Intermodal loadings down 0.8% in July

Intermodal volumes slowed in July. Both International and Domestic movements dropped. Seasonally adjusted performance has been flat since the beginning of the year. Good year-over-year growth is still in evidence, but it is mainly the product of growth that occurred more than six months ago. Seasonally adjusted loadings were at 1.030 million in July, down 0.8% from the prior month. Year-over-year growth remains strong but stopped accelerating in July, up 4.7%. The year ago comparisons will continue to get easier through August but then will become tougher through the end of the year.

Both International and Domestic unadjusted volume declined both on a raw and seasonally adjusted basis. International activity normally should improve from June to July as the sector begins its run-up to the seasonal peak in August, but that did not occur this year. July is usually a weaker month than June for Domestic, but this year’s month-to-month decline was greater than normal.

Intermodal Forecast Moves in the Wrong Direction: The forecast for intermodal loadings originated over the last several months has been relatively stable with only slight changes month to month. However, with the economy hitting a slump, the intermodal forecast moved lower this month. The largest impact can be seen in slower than projected growth in late 2012 and early 2013. In total, the full year 2012 is expected to see growth of a healthy 4.1% followed by more modest growth of only 3.4% in 2013. This is the slowest annual growth rate since the downturn in 2009. In the next year, 2014, demand is expected to accelerate to a pace of 4.6% growth.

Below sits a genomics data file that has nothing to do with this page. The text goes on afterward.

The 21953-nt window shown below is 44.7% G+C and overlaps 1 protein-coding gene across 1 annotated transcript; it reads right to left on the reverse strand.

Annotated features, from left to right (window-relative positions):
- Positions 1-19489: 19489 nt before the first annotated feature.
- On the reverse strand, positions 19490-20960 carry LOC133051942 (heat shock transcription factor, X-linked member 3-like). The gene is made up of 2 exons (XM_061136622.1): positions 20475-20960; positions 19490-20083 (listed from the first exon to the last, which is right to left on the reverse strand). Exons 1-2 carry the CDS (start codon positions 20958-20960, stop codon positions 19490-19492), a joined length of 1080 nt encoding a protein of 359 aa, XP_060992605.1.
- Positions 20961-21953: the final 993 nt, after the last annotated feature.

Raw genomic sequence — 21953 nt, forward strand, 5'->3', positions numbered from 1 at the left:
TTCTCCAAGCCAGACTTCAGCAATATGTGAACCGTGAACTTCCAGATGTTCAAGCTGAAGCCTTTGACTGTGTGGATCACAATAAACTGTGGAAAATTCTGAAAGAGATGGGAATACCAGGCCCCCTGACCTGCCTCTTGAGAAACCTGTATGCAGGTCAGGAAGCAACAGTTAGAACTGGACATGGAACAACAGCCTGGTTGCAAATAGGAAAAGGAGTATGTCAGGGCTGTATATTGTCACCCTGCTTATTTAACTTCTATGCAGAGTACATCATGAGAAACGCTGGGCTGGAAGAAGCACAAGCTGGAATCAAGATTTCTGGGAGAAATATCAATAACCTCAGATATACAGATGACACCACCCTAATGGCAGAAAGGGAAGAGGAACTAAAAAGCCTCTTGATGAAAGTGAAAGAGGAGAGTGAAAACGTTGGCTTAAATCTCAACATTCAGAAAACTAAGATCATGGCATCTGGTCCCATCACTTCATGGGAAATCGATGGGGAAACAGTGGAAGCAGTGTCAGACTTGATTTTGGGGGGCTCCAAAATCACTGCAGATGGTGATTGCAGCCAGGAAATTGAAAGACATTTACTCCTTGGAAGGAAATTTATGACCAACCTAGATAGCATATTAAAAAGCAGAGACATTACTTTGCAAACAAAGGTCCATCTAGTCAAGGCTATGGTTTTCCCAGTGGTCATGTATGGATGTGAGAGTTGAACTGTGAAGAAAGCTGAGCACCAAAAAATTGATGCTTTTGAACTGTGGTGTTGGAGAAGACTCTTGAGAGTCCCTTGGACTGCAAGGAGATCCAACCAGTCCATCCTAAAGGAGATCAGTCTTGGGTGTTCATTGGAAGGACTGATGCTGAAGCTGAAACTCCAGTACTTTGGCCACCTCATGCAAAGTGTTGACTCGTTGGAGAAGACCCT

General Economy Concerns Remain: Many of the concerns that were addressed last month remain. On a positive note, many of the monthly economic indicators that FTR tracks have stopped falling and have stabilized. This suggests that a noticeable deterioration in the economy over the next few months in unlikely, put not impossible. On the other side of the fence, it does suggest that stronger growth is not a high probability. As such, the risks to the forecast remain on the downside. This means that from a planning perspective, you and your company need to start having a downside scenario in your back pocket in case things deteriorate further.

International Intermodal Demand Subdued: The recent intermodal data shows that international demand continues to grow at a modest pace. However, the industry is not at growth rates that it was used to seeing prior to the great recession. Going forward, the FTR forecast for international demand was lowered starting with the fourth quarter of this year. The biggest high was seen in the first quarter of 2013. In fact, there is additional downside risk to the first half of 2013. Much of that is due to normal seasonal behavior. The FTR forecast currently has growth above it normal seasonal growth. This would suggest that there is downside pressure to the forecast given that the global economy continues to struggle.

Domestic Is A Winner: Domestic demand continues to show stronger growth than international and will do so for the next 3 years.

No slowdown here: Recent AAR weekly figures indicate that N.A. intermodal growth is running about 6% ahead of last year. However, volume remains at the same level as 10 weeks ago.

Comparison with pre-recession activity levels: Comparing the current 4-week moving average volume with the average for the same period for the years 2006 through 2008, North American comparisons have narrowed slightly to just under 6%. U.S. comparisons are 2.3% ahead of pre-recession levels.

Canadian rebound eases: After spiking strongly in the wake of the Canadian Pacific work stoppage, year-over-year comps are coming back to earth. Recent volume has been flat.

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